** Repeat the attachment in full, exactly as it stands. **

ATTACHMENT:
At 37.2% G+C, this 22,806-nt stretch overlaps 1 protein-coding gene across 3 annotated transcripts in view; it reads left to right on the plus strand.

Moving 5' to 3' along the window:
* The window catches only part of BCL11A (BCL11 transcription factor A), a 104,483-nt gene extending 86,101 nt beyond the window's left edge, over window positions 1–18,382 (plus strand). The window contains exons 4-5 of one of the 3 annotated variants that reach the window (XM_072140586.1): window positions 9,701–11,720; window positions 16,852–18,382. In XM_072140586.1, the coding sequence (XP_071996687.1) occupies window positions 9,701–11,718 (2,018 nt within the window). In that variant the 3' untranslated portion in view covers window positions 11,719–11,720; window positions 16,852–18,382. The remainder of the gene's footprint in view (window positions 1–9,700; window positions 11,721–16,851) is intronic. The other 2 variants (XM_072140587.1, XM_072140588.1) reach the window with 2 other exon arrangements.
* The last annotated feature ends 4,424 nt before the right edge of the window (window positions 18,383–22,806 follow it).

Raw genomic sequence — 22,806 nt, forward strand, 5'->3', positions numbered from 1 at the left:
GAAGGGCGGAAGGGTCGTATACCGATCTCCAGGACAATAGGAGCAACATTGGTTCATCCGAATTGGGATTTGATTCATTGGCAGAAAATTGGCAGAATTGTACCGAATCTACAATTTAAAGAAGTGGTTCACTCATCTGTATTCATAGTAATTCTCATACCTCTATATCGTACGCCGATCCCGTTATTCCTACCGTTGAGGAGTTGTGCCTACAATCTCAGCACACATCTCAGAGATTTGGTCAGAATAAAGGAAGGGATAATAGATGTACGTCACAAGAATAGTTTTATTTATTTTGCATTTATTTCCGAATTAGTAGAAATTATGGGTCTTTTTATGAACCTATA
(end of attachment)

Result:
At 37.2% G+C, this 22,806-nt stretch overlaps 1 protein-coding gene across 3 annotated transcripts in view; it reads left to right on the plus strand.

Moving 5' to 3' along the window:
* The window catches only part of BCL11A (BCL11 transcription factor A), a 104,483-nt gene extending 86,101 nt beyond the window's left edge, over window positions 1–18,382 (plus strand). The window contains exons 4-5 of one of the 3 annotated variants that reach the window (XM_072140586.1): window positions 9,701–11,720; window positions 16,852–18,382. In XM_072140586.1, the coding sequence (XP_071996687.1) occupies window positions 9,701–11,718 (2,018 nt within the window). In that variant the 3' untranslated portion in view covers window positions 11,719–11,720; window positions 16,852–18,382. The remainder of the gene's footprint in view (window positions 1–9,700; window positions 11,721–16,851) is intronic. The other 2 variants (XM_072140587.1, XM_072140588.1) reach the window with 2 other exon arrangements.
* The last annotated feature ends 4,424 nt before the right edge of the window (window positions 18,383–22,806 follow it).

Raw genomic sequence — 22,806 nt, forward strand, 5'->3', positions numbered from 1 at the left:
GAAGGGCGGAAGGGTCGTATACCGATCTCCAGGACAATAGGAGCAACATTGGTTCATCCGAATTGGGATTTGATTCATTGGCAGAAAATTGGCAGAATTGTACCGAATCTACAATTTAAAGAAGTGGTTCACTCATCTGTATTCATAGTAATTCTCATACCTCTATATCGTACGCCGATCCCGTTATTCCTACCGTTGAGGAGTTGTGCCTACAATCTCAGCACACATCTCAGAGATTTGGTCAGAATAAAGGAAGGGATAATAGATGTACGTCACAAGAATAGTTTTATTTATTTTGCATTTATTTCCGAATTAGTAGAAATTATGGGTCTTTTTATGAACCTATA